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  1. #11
    Senior Member Bottle Master
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    Quote Originally Posted by CanadianBottles View Post
    That sounds like a long way to ship soda in those days. I imagine that there was probably a bottling facility in town, likely not a very big one though. If their distribution was small, which it sounded like it was, they wouldn't have needed a very large facility.
    the business was likely seasonal though , they likely didn't even sell any product during the winters or very little , its the summers that are busy in that area , busy enough to justify additional bottlers . although shipping empty bottles all the way to Toronto does seem too far

    from what I read about other Huntsville bottlers such as the ones which existed in the 1910-20's operated out of small buildings or basements downtown . but those spaces would seem too small for this company

    they would of needed something bigger

    I also don't think that I've ever seen a wooden crate from this company , you think one would exist , certainly would of existed at some point in time

  2. #12
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    Yeah that's a good point about the seasonality, though I'm not sure I see any justification in creating a separate brand for the Muskoka region, typically it would make better business sense to expand one's own brand which vacationers would be more used to anyway. I'm not sure how small the winter populations in these towns would be, but I suspect that it would be large enough to sustain a small bottler. In those days they didn't need a particularly large population to be viable. North Ontario had a huge number of bottlers, after all, and not very many people.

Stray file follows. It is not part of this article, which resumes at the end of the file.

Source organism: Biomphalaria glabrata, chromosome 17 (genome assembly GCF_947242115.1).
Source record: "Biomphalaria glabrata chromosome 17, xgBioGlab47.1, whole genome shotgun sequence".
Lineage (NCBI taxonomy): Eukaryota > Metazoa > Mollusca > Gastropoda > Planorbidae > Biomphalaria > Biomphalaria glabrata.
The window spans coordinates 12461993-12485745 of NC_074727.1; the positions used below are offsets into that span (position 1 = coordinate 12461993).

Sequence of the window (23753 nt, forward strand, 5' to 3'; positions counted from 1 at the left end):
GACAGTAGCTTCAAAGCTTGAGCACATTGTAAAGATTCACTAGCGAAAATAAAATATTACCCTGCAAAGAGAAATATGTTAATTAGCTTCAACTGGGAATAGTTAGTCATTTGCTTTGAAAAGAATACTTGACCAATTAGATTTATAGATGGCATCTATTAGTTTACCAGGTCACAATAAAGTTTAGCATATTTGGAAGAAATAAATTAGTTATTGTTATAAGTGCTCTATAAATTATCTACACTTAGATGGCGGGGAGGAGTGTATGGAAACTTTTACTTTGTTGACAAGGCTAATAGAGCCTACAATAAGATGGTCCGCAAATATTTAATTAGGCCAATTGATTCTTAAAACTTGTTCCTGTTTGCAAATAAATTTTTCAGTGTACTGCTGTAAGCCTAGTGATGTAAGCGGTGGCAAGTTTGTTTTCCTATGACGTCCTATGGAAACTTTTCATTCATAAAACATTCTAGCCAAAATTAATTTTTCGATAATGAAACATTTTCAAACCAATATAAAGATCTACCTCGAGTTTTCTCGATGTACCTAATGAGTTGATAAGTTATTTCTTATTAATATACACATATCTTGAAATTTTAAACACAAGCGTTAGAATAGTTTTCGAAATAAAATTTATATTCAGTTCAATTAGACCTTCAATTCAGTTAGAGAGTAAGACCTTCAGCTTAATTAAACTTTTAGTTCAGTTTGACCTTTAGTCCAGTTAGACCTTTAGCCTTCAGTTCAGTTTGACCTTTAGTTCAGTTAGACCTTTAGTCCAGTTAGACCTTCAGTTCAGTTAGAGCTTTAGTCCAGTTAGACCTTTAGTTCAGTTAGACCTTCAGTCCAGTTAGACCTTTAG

As for wood crates, they can be really hard to find even for companies with a lot more bottles than this one. Since this is evidently quite a rare bottle I wouldn't expect you to find a crate at all, since bottles are usually much more common than crates.

  3. #13
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    Quote Originally Posted by CanadianBottles View Post
    Yeah that's a good point about the seasonality, though I'm not sure I see any justification in creating a separate brand for the Muskoka region, typically it would make better business sense to expand one's own brand which vacationers would be more used to anyway. I'm not sure how small the winter populations in these towns would be, but I suspect that it would be large enough to sustain a small bottler. In those days they didn't need a particularly large population to be viable. North Ontario had a huge number of bottlers, after all, and not very many people.
    As for wood crates, they can be really hard to find even for companies with a lot more bottles than this one. Since this is evidently quite a rare bottle I wouldn't expect you to find a crate at all, since bottles are usually much more common than crates.


    I'm not sure why they would of created a separate brand either , but in the Huntsville area specifically bottling only seemed to occur during times when the economy was booming and tourism numbers had risen , there were bottlers in the pre WW1 period , the 20's and this bottler in the period after WW2 ( but no bottlers during WW1 , the 30's or WW2 )


    there would of been winter populations big enough to support bottlers in Huntsville but I'm not sure how popular this brand was . think coca cola would of been more popular and Brown's beverages ( makers of muskoka dry ginger ale ) also served that area , they were the dominate bottler in muskoka area for years


    I heard a story that when this bottler closed , the bottles / crates were all thrown in a lake . the story came from a credible person so perhaps it really happened but the lake they were tossed into is so full of sawmill and logging debris it be highly unlikely to ever recover any bottles worth keeping as the acl wouldn't of survived and crates long since rooted



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